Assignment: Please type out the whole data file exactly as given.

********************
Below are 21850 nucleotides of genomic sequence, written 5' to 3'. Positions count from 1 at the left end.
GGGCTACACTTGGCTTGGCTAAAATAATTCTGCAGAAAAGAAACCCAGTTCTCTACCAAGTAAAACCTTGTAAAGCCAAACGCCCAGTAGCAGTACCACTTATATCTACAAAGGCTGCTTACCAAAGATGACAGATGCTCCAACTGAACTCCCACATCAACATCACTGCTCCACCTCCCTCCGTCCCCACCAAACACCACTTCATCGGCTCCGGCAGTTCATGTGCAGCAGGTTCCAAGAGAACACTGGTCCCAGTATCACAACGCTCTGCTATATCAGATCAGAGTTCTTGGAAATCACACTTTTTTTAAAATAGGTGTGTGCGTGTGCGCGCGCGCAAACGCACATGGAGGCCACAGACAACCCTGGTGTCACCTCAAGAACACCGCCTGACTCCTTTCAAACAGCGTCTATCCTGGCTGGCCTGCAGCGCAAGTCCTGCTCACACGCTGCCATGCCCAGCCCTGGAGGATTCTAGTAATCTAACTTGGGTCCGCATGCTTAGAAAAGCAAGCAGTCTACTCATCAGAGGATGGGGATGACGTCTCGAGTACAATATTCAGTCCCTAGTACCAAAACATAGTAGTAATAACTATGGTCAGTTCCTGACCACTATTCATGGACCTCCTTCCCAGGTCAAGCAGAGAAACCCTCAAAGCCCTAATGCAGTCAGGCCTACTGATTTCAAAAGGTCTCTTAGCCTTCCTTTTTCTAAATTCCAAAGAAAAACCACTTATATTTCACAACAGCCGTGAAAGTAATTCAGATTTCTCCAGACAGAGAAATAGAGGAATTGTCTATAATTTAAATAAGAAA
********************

Below are 21850 nucleotides of genomic sequence, written 5' to 3'. Positions count from 1 at the left end.
GGGCTACACTTGGCTTGGCTAAAATAATTCTGCAGAAAAGAAACCCAGTTCTCTACCAAGTAAAACCTTGTAAAGCCAAACGCCCAGTAGCAGTACCACTTATATCTACAAAGGCTGCTTACCAAAGATGACAGATGCTCCAACTGAACTCCCACATCAACATCACTGCTCCACCTCCCTCCGTCCCCACCAAACACCACTTCATCGGCTCCGGCAGTTCATGTGCAGCAGGTTCCAAGAGAACACTGGTCCCAGTATCACAACGCTCTGCTATATCAGATCAGAGTTCTTGGAAATCACACTTTTTTTAAAATAGGTGTGTGCGTGTGCGCGCGCGCAAACGCACATGGAGGCCACAGACAACCCTGGTGTCACCTCAAGAACACCGCCTGACTCCTTTCAAACAGCGTCTATCCTGGCTGGCCTGCAGCGCAAGTCCTGCTCACACGCTGCCATGCCCAGCCCTGGAGGATTCTAGTAATCTAACTTGGGTCCGCATGCTTAGAAAAGCAAGCAGTCTACTCATCAGAGGATGGGGATGACGTCTCGAGTACAATATTCAGTCCCTAGTACCAAAACATAGTAGTAATAACTATGGTCAGTTCCTGACCACTATTCATGGACCTCCTTCCCAGGTCAAGCAGAGAAACCCTCAAAGCCCTAATGCAGTCAGGCCTACTGATTTCAAAAGGTCTCTTAGCCTTCCTTTTTCTAAATTCCAAAGAAAAACCACTTATATTTCACAACAGCCGTGAAAGTAATTCAGATTTCTCCAGACAGAGAAATAGAGGAATTGTCTATAATTTAAATAAGAAA